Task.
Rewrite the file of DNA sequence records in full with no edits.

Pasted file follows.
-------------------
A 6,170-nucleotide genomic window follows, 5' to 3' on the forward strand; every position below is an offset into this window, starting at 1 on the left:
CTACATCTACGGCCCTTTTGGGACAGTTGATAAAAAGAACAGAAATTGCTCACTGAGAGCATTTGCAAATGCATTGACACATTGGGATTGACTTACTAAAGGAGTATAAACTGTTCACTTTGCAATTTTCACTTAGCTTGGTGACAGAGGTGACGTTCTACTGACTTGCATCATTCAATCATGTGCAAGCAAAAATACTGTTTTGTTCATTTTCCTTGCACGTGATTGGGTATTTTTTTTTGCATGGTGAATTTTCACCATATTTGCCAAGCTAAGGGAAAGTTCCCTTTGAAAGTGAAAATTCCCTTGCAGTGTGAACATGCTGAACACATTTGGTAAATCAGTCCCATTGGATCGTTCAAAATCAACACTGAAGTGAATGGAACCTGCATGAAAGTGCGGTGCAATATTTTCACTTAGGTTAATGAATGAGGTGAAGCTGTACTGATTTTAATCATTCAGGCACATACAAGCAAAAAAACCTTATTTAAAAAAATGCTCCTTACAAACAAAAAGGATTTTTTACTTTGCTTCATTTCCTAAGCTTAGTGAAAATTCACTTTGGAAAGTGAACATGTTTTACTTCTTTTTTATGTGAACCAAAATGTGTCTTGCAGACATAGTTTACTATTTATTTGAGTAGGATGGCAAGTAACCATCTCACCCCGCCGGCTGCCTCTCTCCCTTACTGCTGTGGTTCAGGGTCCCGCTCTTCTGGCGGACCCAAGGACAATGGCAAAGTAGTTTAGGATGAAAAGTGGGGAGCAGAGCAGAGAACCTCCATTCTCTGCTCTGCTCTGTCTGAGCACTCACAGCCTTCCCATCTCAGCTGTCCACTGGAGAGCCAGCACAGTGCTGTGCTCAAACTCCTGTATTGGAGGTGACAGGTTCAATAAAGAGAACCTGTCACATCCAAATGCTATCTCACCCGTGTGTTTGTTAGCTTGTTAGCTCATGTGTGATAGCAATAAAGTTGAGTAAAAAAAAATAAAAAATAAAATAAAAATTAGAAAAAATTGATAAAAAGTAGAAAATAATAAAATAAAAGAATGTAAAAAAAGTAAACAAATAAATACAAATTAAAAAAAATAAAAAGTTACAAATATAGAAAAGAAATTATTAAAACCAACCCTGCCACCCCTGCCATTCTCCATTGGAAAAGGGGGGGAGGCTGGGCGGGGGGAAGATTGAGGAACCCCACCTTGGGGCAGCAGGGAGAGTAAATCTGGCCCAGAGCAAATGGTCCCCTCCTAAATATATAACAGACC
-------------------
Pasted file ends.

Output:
A 6,170-nucleotide genomic window follows, 5' to 3' on the forward strand; every position below is an offset into this window, starting at 1 on the left:
CTACATCTACGGCCCTTTTGGGACAGTTGATAAAAAGAACAGAAATTGCTCACTGAGAGCATTTGCAAATGCATTGACACATTGGGATTGACTTACTAAAGGAGTATAAACTGTTCACTTTGCAATTTTCACTTAGCTTGGTGACAGAGGTGACGTTCTACTGACTTGCATCATTCAATCATGTGCAAGCAAAAATACTGTTTTGTTCATTTTCCTTGCACGTGATTGGGTATTTTTTTTTGCATGGTGAATTTTCACCATATTTGCCAAGCTAAGGGAAAGTTCCCTTTGAAAGTGAAAATTCCCTTGCAGTGTGAACATGCTGAACACATTTGGTAAATCAGTCCCATTGGATCGTTCAAAATCAACACTGAAGTGAATGGAACCTGCATGAAAGTGCGGTGCAATATTTTCACTTAGGTTAATGAATGAGGTGAAGCTGTACTGATTTTAATCATTCAGGCACATACAAGCAAAAAAACCTTATTTAAAAAAATGCTCCTTACAAACAAAAAGGATTTTTTACTTTGCTTCATTTCCTAAGCTTAGTGAAAATTCACTTTGGAAAGTGAACATGTTTTACTTCTTTTTTATGTGAACCAAAATGTGTCTTGCAGACATAGTTTACTATTTATTTGAGTAGGATGGCAAGTAACCATCTCACCCCGCCGGCTGCCTCTCTCCCTTACTGCTGTGGTTCAGGGTCCCGCTCTTCTGGCGGACCCAAGGACAATGGCAAAGTAGTTTAGGATGAAAAGTGGGGAGCAGAGCAGAGAACCTCCATTCTCTGCTCTGCTCTGTCTGAGCACTCACAGCCTTCCCATCTCAGCTGTCCACTGGAGAGCCAGCACAGTGCTGTGCTCAAACTCCTGTATTGGAGGTGACAGGTTCAATAAAGAGAACCTGTCACATCCAAATGCTATCTCACCCGTGTGTTTGTTAGCTTGTTAGCTCATGTGTGATAGCAATAAAGTTGAGTAAAAAAAAATAAAAAATAAAATAAAAATTAGAAAAAATTGATAAAAAGTAGAAAATAATAAAATAAAAGAATGTAAAAAAAGTAAACAAATAAATACAAATTAAAAAAAATAAAAAGTTACAAATATAGAAAAGAAATTATTAAAACCAACCCTGCCACCCCTGCCATTCTCCATTGGAAAAGGGGGGGAGGCTGGGCGGGGGGAAGATTGAGGAACCCCACCTTGGGGCAGCAGGGAGAGTAAATCTGGCCCAGAGCAAATGGTCCCCTCCTAAATATATAACAGACC